How to succeed when going public: The Slack case
The company specialized in improving communication and collaboration between teams, successfully debuts at the NYSE
On June 20, Slack made its debut on the New York parquet floor. It’s the debut generated a great expectation in the equity market due to several reasons:
- The company’s value was set at $13.132 billion, above the $7.1 billion value they had in the last round with VCs (Venture Capital).
- After the IPOs of Uber and Lyft, there was a certain degree of skepticism among the investment community.
- The company opted for a DPO (or direct listing) format for its market entry, following with the Spotify format .
Unlike the two big American VTC platforms, Slack’s shares debuted on the market with a rise of almost 40%. More importantly, its shares remained stable throughout the following week at around $38. This validates the market entry format chosen by the company’s managers.
As is often the case in this type of company, private investors are those who have most benefited from the valuation achieved by Slack on its market launch. They trusted the benefits of its business model from its earliest stages. For example, Accel, the American VC that has supported Slack’s founders since 2009. It subscribed a round of $1.5 million (yes, you read right… a million and a half!) and whose 23.8% stake is currently worth $4.5 billion.
Profitability VS Risk
Two conclusions can be drawn from Slack’s IPO:
- The profit-risk binomial for an investor in the capital of a company is maximized generally in the phases prior to its incorporation into the stock market (pre-market environment). Until some years ago, live private investment was limited to FFFs (Family, Friends & Fools) and other professional (or qualified) investors such as Business Angels, Venture Capital and Private Equity. The Equity Crowdfunding, regulated in our country since April 2015, has come to allow the private investor (unqualified) to access private investment in the earliest stages of the growth curve of companies.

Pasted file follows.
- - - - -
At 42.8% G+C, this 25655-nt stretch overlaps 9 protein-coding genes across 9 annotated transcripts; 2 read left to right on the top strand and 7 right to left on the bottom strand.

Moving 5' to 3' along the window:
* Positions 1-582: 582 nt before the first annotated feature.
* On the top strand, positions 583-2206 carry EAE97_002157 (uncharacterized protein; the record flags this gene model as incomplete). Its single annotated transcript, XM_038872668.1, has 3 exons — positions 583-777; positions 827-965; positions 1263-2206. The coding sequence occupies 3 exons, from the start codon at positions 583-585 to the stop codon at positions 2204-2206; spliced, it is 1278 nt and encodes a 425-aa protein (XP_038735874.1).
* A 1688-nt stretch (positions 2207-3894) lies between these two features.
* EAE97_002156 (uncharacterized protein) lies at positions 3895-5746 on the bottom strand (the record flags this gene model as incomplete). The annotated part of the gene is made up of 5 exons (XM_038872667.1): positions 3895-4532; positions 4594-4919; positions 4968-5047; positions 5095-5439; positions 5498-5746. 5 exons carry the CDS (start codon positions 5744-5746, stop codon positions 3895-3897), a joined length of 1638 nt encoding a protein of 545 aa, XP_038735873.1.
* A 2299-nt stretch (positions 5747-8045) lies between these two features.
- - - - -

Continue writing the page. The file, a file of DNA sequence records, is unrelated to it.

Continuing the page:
- If the company’s main priority is not to obtain new capital (Uber vs Spotify), DPO will be a cheaper, faster and more transparent format for companies to enter the stock market. This format is especially suitable for smaller companies, which can access unregulated markets, such as MAB or Euronext. It validates their valuation and encourages them to professionalize and make their management transparent. All this without the need to engage in the greater complexity of an IPO through a capital increase aimed at both existing and new shareholders.
Fellow Funders allows private and professional investors to invest in growth projects of companies through its online platform, both in early stages (start-ups) and in their expansion stages. It also gives access to their capital to new investors and their most direct stakeholders (employees, customers, suppliers, etc.). In addition, through PMS Advisory we facilitate the incorporation of these companies into alternative markets and investors give an opportunity to monetize their investment.